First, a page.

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Attacks on remailers

>>>>> On Wed, 25 Aug 93 11:39:11 EDT, J_G_Thomas%[email protected] said:

	Joe> A new protocol is probably the cleanest way to solve the
	Joe> problem of traffic analysis of messages addressed with
	Joe> encrypted address blocks.  The best way to get security
	Joe> in a remailer chain is to nest your encryption, so only
	Joe> one layer gets peeled off in each remailer hop.  That
	Joe> isn't possible with encrypted address blocks, since the
	Joe> sender will only know the address (and public key) of the
	Joe> first remailer in the chain.  All hops after the first
	Joe> one must send the same message out as they got in, with
	Joe> just a layer off the encrypted address block.

As I indicated in my long posting, it is not necessary to send out the
same message that was received.  Chaum proposed encrypting the message
(the non-address-block portion) with a secret key at each stage, a key
which would be revealed to the remailer (along with the address of the
next address in the chain) when it peeled off its own layer of encryption.

		But if
	Joe> remailers talked to each other by first doing RSA-signed
	Joe> Diffie- Hellman key exchange, then encrypting the
	Joe> traffic, a packet snooper wouldn't be able to correlate
	Joe> incoming and outgoing messages.

If no encryption is done on the message body, there is another attack for
this case that I didn't mention.  It is:

Run a remailer.  For every anonymous address floating around on the net,
try sending a message to it.  Look at the messages which pass through
your own remailer and look for matches to the message you sent.  Any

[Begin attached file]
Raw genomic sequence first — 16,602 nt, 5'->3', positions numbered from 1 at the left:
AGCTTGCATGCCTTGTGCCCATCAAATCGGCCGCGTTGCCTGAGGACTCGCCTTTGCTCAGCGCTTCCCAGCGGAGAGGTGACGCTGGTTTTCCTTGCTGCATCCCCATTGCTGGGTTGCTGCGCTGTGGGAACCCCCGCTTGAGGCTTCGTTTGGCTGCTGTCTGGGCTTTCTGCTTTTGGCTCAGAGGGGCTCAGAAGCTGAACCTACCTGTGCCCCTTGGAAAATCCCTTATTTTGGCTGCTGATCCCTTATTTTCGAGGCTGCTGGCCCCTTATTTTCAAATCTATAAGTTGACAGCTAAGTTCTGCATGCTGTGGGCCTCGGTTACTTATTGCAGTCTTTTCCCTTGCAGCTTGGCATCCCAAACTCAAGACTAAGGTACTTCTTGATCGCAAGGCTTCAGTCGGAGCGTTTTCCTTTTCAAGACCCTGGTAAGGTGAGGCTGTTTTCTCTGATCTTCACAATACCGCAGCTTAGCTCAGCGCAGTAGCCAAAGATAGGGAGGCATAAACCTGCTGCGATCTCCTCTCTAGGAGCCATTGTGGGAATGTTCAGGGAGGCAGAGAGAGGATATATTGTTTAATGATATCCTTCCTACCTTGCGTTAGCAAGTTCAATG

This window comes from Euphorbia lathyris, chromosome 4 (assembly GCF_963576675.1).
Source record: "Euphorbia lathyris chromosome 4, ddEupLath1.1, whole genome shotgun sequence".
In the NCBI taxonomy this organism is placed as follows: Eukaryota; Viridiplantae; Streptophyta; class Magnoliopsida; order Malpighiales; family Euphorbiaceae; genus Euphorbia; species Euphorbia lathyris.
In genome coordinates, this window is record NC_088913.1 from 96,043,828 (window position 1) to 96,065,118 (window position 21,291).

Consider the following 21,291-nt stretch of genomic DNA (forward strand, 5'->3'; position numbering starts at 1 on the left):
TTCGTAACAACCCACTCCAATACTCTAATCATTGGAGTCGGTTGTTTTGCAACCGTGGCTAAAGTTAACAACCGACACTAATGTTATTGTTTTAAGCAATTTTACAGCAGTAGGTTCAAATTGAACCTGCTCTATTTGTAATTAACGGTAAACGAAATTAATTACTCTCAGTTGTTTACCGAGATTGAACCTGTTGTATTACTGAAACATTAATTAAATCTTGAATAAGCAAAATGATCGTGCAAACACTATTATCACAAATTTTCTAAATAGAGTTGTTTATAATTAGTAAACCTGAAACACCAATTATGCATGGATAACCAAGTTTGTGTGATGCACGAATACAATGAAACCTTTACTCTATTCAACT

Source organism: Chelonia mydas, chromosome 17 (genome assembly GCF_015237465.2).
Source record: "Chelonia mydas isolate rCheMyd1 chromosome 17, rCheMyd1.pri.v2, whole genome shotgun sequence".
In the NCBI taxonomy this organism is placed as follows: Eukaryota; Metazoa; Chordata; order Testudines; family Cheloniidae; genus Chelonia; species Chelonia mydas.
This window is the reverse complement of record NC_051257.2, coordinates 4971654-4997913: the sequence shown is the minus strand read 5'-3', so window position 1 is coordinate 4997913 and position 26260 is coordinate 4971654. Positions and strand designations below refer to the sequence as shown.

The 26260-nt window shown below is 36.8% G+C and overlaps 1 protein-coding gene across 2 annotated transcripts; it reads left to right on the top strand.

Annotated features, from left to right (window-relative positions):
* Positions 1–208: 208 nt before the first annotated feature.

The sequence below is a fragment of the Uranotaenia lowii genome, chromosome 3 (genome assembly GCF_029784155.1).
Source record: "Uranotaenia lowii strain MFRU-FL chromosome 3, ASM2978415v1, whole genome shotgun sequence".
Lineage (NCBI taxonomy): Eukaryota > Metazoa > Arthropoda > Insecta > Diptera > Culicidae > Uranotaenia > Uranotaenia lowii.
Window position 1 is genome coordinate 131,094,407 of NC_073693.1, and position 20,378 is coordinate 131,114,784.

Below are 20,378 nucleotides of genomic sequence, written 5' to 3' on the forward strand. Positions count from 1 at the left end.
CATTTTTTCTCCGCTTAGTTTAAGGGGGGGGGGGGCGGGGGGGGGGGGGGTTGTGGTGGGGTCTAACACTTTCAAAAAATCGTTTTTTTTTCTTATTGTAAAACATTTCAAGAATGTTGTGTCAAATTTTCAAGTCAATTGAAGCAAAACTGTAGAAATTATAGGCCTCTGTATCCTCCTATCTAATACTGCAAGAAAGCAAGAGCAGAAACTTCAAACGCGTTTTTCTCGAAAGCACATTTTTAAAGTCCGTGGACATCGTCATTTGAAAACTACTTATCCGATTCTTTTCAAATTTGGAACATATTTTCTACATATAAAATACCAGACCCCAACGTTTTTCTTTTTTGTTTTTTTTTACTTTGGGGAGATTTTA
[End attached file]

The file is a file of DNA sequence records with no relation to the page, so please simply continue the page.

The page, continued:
anonymous address which includes your remailer as one of the elements
will pass through you.  You have then defeated all of the stages of the
chain before yourself.  In particular, if you happen to be the last remailer
of the chain, you have broken the anonymity of the anonymous address.

This attack, while not the most powerful on the list, defeats many of the
principles of remailer chains, such as that the chain is as strong as
its strongest link.  It requires you to strongly trust at least one
remailer in the chain (the last one), whereas without this attack you
would not have to especially trust any single remailer.  So it is sig-

Diffie-Hellman encrypting messages between remailers would not help against
this attack.

Also, rather than DH it would be just as effective to use the public key
of the next remailer in the chain, and more convenient: some remailers are
not able to participate in TCP exchanges, being connected to the net
by occasional uucp connections.

This lack-of-TCP problem also impacts the proposal to use a public telnet
port for message communication.  Another problem with that proposal is
that it would need the remailers to run as background processes.  With the
current software they can run as mail filters, which makes them much
less conspicuous to system managers.

The suggestion for remailers to send messages by telnet connection to
port 25 of some other machine (rather than by piping to sendmail as they
currently do) is perhaps reasonable (for those systems with TCP access),
although it makes the remailer somewhat harder to set up since you have to
find some other machine which will let you connect to their port.  Also,
I think some machines may log incoming or outgoing telnet connections to
this port, since it is a common technique for mail forgeries.  I have heard
that most systems will actually not allow public telnet connections to
this port.

I don't know that much about how widely available telnet and other TCP/IP
services are on the net, so if these techniques are more usable than I
am suggesting I'd like to hear about it.

Hal Finney
[email protected]